Beavers honour private property

Submitted by Looduskalender EN on Thu, 09.05.2019 - 12:43

The family life of the largest rodent of Europe is largely similar to that of humans.
Photo: Tarmo Mikussaar
Estonian text posted by the Animal of the Year Team 05.05.2019
English translation Liis


The whole beaver family lives in a defined territory. Beavers honour private property.

The centre of the activity of the beaver family is the home – a lodge pile or in case of a high shoreline, nest burrows. The borders of the territory are marked with secretion. All family members leave their message on the tussocks with secretion. They are like border posts. An alien co-specific will find all information about the family group on studying this bulletin board  and understands that the individual who approaches closer will be in danger. 



"Beavers are like Estonians, protect their home until the last  and pick quarrels only with their  own folks," beaver researcher Remek Meel describes his favourite study object the beaver.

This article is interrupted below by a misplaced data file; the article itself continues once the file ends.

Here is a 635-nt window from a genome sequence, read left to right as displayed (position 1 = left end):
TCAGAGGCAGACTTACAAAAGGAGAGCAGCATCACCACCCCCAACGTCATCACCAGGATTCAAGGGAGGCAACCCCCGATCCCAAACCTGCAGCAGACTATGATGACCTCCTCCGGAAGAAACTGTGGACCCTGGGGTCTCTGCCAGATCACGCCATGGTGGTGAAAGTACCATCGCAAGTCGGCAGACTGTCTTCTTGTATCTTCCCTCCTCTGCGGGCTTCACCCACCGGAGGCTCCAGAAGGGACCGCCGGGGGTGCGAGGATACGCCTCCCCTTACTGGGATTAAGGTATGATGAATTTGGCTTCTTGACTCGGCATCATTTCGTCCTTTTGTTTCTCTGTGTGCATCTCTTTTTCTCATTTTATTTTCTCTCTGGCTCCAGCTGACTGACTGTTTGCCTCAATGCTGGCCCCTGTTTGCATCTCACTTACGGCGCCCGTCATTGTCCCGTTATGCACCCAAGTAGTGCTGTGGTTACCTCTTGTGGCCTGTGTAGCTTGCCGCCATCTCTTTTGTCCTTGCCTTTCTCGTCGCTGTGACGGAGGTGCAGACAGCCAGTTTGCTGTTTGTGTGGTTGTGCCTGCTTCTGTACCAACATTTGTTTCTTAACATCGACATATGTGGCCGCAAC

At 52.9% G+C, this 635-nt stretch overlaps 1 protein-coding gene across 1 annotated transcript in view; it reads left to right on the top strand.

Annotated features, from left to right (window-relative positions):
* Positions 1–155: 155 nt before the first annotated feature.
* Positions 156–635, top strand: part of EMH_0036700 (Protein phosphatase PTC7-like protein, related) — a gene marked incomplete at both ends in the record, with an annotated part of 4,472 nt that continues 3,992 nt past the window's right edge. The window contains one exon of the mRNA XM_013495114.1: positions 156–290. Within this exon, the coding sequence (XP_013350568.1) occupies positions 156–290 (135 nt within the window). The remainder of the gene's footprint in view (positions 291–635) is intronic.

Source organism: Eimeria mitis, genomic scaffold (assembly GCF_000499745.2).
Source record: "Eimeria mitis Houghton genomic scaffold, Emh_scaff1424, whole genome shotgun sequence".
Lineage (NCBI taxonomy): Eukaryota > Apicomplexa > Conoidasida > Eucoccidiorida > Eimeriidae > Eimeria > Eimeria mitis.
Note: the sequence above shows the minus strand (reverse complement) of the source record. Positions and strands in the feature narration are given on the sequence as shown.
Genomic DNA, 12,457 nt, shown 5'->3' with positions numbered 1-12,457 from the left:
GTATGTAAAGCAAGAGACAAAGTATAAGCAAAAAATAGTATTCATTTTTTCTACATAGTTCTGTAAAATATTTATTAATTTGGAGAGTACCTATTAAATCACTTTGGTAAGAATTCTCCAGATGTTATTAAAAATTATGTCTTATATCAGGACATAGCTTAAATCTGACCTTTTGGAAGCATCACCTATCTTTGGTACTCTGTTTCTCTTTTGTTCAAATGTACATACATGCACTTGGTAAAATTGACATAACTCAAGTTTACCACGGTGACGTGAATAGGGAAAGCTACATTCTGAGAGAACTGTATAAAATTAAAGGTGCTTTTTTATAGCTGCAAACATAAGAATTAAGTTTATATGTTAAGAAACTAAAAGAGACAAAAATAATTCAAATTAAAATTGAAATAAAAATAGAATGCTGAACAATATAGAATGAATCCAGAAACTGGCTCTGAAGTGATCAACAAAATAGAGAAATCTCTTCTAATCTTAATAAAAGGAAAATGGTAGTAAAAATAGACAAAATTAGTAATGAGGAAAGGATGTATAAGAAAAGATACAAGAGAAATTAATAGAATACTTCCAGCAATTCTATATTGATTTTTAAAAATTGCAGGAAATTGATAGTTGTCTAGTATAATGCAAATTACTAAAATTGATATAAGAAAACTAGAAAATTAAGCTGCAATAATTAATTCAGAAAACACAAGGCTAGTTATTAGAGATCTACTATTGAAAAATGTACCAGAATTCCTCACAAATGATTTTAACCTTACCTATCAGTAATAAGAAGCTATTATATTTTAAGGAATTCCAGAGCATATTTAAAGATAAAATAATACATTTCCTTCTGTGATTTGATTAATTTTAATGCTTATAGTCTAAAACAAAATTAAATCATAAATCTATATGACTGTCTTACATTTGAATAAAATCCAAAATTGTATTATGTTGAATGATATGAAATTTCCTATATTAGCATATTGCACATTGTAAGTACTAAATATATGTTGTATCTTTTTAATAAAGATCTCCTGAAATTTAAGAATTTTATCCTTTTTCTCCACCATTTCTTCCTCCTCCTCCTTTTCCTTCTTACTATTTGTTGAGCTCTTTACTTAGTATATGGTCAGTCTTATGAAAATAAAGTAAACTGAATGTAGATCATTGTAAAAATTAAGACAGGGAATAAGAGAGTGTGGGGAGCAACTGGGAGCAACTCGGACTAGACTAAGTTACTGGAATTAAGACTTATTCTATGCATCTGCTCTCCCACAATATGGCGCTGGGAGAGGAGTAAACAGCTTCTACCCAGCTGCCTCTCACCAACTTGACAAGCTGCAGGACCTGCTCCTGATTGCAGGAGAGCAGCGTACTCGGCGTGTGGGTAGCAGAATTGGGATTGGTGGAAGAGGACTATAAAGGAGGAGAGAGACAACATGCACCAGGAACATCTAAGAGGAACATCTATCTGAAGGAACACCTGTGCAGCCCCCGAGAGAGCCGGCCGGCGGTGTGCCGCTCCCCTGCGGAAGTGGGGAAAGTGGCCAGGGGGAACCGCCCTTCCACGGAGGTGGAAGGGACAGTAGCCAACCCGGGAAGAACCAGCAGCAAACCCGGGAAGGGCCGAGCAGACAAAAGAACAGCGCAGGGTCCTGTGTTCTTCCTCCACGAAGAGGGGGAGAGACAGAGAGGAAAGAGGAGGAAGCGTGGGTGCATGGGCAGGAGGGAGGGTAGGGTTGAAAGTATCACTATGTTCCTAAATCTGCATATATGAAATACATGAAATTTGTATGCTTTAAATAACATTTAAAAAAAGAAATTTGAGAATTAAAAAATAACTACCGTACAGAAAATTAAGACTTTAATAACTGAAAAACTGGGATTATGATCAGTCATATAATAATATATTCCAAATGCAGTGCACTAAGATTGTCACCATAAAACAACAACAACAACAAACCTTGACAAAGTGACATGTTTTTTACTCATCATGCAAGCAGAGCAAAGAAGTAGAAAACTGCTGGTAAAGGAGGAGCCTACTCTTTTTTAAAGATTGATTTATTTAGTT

Photo: Remek Meel's collection

The size of the home area depends on the amount of food growing there. At rivers it is about a kilometre up- and downstream. In one home territory offspring of several ages live in addition to the female and male.  In Estonian conditions the size of the family may be up to 8 individuals. Due to predators, hunting and other dangers the average is  4-4,5 individuals per lodge. 

Differently from most other rodents beavers are monogamous, forming pairs that live together for years. The family life of beavers is very similar to that of humans. We will write more about this when the offspring is beginning to grow in the beaver families in early summer. 


Vahur Sepp


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